The International District of Seattle—or ID, as it is affectionately known locally—is unique in Asian America for being the only place in the continental United States where Chinese, Japanese and Filipinos comprise one multiethnic community.25 Originating as a Chinatown in the late 1890s with Nihonmachi as its neighbor, by the early 1900s the area had become a haven for Filipino immigrants and in the 1920s was also infused with African American and Native American inhabitants and businesses. The ID was the setting for such Asian American literary classics as Monica Sone’s Nisei Daughter (1953) and John Okada’s No-No Boy (1957); it is where Carlos Bulosan (America Is in the Heart, 1946) worked as a labor leader. One of the oldest neighborhoods in Seattle, a substantial portion of the ID is now on the National Register of Historic Places.
Its identity as the International District emerged after World War II, at a time when people of color—already thrust together in overlapping neighborhoods—often vied with each other for jobs and housing. In 1952 the mayor proclaimed it the “International Center” ostensibly to recognize the contributions of the area’s Chinese, Japanese, Filipino, and African Americans, while promoting it as a tourist destination. Local businesspeople established the International Improvement Association and sponsored such events as an International Festival, an International Art Exhibit and an International Queen contest, with four queens representing the Chinese, Japanese, Filipino, and African American communities.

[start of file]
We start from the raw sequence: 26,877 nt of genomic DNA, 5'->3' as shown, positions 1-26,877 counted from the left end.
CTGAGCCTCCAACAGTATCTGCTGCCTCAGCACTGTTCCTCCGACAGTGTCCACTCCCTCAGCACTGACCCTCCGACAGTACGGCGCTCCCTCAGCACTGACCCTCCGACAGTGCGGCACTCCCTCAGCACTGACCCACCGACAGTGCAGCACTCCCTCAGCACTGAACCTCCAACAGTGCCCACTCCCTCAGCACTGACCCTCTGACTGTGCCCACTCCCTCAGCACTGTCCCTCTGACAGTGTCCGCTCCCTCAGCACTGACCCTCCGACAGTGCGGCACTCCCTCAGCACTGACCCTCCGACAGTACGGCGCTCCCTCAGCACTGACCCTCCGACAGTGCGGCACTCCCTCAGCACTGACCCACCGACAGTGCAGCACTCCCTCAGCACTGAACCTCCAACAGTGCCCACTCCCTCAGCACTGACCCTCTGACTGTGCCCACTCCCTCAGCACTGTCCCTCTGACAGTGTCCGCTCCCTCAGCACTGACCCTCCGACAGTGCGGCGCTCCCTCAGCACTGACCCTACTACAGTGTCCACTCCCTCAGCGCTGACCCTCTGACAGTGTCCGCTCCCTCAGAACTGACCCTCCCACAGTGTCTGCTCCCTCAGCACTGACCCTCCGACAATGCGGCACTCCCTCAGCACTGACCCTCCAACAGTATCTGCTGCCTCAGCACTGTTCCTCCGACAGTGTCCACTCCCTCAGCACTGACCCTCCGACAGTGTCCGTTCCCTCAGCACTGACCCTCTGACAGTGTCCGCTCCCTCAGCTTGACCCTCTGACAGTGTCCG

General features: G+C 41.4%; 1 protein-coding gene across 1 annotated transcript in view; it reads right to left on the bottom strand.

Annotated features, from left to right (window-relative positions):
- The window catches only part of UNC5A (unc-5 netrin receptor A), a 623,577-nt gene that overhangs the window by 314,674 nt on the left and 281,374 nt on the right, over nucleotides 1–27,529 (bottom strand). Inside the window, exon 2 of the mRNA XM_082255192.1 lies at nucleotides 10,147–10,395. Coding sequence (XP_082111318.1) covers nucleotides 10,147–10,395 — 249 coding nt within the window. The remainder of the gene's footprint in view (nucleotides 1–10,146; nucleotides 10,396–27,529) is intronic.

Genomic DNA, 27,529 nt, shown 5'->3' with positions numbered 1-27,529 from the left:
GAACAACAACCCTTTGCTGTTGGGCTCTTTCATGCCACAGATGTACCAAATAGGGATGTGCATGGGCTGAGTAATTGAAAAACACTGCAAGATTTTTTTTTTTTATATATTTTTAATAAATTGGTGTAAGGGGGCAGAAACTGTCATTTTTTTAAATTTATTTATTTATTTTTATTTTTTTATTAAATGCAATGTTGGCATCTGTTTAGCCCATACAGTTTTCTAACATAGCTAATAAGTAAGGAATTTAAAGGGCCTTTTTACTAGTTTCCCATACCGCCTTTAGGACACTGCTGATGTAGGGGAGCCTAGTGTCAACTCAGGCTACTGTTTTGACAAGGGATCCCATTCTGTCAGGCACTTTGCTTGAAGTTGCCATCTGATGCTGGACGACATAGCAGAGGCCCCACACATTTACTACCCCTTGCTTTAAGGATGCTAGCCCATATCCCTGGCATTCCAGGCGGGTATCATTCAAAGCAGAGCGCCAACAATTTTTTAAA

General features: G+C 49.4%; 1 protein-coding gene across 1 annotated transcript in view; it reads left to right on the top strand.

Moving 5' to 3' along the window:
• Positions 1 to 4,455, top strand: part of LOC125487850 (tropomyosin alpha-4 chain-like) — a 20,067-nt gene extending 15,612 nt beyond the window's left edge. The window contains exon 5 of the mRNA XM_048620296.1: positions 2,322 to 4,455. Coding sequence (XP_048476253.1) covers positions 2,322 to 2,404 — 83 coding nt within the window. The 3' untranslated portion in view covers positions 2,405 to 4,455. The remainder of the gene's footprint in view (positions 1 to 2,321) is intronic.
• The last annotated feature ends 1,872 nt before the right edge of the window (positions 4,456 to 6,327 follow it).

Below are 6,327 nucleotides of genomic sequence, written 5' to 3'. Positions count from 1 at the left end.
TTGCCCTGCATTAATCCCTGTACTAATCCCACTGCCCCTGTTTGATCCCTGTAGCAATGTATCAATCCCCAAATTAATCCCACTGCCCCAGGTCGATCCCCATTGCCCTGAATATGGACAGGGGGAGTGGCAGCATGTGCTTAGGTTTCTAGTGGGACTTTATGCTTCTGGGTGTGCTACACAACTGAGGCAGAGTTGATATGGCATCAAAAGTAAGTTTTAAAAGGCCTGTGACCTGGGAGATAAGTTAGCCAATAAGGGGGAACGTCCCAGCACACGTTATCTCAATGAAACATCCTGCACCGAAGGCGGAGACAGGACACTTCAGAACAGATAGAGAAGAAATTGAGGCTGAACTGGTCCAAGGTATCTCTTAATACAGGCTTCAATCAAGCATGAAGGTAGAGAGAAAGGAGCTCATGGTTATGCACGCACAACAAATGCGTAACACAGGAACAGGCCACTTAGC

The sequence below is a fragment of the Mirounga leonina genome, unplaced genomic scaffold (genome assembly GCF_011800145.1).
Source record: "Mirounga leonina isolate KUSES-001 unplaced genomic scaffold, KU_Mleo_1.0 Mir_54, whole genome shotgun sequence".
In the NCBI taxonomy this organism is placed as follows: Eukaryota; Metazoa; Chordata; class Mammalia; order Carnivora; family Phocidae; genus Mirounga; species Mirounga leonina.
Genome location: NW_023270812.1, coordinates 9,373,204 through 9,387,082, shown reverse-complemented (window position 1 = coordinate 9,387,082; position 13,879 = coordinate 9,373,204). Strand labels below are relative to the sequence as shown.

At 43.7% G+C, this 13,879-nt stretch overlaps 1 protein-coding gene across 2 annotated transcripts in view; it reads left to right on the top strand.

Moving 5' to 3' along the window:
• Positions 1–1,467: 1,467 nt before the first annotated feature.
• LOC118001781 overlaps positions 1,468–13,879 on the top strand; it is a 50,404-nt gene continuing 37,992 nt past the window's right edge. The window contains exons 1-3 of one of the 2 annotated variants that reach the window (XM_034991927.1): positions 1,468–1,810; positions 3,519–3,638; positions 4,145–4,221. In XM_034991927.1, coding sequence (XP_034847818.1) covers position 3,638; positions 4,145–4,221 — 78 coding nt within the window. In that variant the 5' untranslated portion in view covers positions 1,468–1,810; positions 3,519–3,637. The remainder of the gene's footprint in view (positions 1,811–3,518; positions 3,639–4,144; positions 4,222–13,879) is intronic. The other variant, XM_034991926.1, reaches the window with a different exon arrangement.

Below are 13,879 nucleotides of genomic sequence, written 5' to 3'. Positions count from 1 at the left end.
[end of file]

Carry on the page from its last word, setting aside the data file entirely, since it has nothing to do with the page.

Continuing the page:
The Asian Coalition for Equality, founded by Phil Hayasaka, was the first pan–Asian American activist organization in Seattle. It was the forerunner of the International District Improvement Association (Inter*Im), a multiethnic group formed to improve the declining conditions of the ID. According to Bob Santos, who served as executive director of Inter*Im during its years of fighting for the preservation of the ID (1972–86), “Phil actually was the one who got a lot of us involved.”
Affectionately called “Uncle Bob,” an honorary Filipino appellation of respect, Bob began a lifetime of activism after being cajoled into joining his first picket and realizing that discrimination did not have to be a fact of life. When Bob became the head of CARITAS, a social service action agency, he managed the St. Peter Claver Center, which he opened up to a variety of activist groups including the Black Panthers, United Farm Workers, United Indians of All Tribes, and El Centro de la Raza. From that time forward, whenever the Asian American or the International District needed widespread support, they would inevitably call on Uncle Bob, who would call out the troops. At Inter*Im, whenever a hostile issue would arise, Bob and his staff would retreat to what they ceremoniously called “the war room,” which Bob confessed was a card table:
But we wanted a military-sounding place where we would strategize about attacking the enemy. I considered each issue to be part of the strategy of what I used to call “payback.” I never screamed racism. I never talked about being discriminated against. It was always about getting even.
The battle surrounding the building of the Kingdome, a multi-purpose stadium that encroached on the already depressed ID in 1972, became a cause célèbre that, as journalist Mayumi Tsutakawa reported, spurred the Asian American community’s coming of age.26